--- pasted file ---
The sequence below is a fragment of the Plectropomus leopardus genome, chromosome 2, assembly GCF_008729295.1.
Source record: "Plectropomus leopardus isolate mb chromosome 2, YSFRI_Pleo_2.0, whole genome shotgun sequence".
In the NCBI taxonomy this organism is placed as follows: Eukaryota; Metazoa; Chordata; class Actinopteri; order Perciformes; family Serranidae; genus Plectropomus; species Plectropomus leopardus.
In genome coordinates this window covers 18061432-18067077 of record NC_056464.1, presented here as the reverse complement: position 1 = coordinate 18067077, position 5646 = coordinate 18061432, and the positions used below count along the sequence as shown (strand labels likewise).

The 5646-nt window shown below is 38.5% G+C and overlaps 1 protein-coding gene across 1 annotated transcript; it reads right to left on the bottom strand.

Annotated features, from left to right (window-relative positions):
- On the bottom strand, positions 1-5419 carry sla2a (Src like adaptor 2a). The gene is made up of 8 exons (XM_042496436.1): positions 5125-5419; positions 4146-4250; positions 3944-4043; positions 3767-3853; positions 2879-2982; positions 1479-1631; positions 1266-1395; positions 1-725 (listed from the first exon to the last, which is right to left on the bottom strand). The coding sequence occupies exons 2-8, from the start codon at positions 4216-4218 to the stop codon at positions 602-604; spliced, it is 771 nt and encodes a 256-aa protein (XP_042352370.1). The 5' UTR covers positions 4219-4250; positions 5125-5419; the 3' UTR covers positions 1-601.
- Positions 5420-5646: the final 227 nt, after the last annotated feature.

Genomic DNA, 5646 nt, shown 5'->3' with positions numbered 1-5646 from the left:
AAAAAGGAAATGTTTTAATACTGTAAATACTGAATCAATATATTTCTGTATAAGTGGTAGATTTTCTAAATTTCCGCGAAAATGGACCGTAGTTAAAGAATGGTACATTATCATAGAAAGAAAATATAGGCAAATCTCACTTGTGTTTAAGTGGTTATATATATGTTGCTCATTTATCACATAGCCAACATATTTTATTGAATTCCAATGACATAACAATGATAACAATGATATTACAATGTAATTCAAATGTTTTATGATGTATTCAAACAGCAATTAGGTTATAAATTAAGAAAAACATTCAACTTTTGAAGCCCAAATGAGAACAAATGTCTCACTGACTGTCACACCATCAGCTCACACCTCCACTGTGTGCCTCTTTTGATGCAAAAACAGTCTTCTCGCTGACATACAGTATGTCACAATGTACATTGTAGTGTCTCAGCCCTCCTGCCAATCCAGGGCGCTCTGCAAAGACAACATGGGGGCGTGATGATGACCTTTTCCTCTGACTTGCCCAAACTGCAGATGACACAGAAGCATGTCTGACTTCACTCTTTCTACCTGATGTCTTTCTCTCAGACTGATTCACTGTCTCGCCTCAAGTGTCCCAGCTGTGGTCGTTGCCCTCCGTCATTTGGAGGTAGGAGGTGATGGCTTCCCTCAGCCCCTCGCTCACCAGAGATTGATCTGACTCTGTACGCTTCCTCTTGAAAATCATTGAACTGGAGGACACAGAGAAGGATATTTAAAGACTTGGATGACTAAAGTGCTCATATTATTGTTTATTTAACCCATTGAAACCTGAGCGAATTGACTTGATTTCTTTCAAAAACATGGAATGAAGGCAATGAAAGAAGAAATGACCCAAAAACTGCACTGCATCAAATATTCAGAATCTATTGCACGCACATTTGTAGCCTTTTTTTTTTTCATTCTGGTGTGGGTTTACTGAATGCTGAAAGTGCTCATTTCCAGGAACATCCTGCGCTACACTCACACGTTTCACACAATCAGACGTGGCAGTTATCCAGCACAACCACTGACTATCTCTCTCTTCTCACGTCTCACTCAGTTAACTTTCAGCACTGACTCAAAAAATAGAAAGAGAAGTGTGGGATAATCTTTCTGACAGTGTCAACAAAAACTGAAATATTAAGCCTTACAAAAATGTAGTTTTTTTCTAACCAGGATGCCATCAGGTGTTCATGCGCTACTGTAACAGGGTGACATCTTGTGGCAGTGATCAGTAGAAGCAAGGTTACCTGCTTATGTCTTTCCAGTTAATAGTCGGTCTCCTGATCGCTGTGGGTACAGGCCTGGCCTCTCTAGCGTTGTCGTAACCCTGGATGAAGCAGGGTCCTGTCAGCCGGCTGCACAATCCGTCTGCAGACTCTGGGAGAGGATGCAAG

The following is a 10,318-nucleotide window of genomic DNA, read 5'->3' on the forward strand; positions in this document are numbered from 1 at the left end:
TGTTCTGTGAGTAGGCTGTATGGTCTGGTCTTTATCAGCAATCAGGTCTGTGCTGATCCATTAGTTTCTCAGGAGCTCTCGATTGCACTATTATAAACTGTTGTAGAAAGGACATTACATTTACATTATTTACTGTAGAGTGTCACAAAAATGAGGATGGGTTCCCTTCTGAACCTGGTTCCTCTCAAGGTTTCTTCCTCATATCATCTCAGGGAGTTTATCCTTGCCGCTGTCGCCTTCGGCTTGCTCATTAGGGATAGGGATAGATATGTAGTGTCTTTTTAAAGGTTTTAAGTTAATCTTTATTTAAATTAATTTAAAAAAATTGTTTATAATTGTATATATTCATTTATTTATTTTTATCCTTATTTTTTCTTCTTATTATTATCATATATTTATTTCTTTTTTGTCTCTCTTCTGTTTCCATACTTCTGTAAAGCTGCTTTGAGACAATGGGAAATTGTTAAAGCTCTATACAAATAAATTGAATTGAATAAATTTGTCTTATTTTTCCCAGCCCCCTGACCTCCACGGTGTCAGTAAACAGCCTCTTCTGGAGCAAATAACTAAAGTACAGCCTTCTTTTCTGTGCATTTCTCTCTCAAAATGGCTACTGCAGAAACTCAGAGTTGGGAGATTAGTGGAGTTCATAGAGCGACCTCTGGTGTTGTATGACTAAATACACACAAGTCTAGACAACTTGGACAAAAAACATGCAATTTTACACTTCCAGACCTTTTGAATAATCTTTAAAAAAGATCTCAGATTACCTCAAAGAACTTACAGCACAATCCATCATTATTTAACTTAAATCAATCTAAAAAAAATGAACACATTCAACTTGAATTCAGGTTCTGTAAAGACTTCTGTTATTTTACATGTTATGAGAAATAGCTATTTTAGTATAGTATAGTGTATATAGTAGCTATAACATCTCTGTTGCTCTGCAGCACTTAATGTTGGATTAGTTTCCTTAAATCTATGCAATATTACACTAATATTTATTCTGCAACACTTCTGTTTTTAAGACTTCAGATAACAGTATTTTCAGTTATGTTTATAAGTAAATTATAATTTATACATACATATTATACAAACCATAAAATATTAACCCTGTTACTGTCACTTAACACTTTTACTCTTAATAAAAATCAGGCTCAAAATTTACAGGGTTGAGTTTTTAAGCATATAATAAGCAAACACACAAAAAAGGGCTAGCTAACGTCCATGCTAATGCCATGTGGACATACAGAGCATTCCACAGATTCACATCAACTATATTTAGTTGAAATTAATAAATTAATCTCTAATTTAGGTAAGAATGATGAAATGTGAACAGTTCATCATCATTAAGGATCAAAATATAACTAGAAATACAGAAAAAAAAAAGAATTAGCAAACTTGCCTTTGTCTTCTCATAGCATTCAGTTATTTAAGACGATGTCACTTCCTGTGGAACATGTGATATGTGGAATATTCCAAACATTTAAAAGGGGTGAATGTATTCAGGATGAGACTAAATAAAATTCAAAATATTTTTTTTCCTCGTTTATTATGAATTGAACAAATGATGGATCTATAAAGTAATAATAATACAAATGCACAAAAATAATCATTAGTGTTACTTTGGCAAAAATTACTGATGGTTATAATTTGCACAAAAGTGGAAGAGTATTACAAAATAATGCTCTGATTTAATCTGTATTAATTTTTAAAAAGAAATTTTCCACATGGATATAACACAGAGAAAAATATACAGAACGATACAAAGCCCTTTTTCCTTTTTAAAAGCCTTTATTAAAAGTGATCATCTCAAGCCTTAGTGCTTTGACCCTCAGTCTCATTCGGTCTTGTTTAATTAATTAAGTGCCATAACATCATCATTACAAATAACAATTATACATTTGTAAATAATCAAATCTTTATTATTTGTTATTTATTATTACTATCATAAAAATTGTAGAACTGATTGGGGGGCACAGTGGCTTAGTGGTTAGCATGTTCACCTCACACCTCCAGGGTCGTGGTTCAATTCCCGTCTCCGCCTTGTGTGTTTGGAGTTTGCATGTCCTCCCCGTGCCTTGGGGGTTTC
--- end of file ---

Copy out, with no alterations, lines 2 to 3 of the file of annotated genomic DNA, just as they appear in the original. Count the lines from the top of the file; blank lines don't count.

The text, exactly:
Source record: "Plectropomus leopardus isolate mb chromosome 2, YSFRI_Pleo_2.0, whole genome shotgun sequence".
In the NCBI taxonomy this organism is placed as follows: Eukaryota; Metazoa; Chordata; class Actinopteri; order Perciformes; family Serranidae; genus Plectropomus; species Plectropomus leopardus.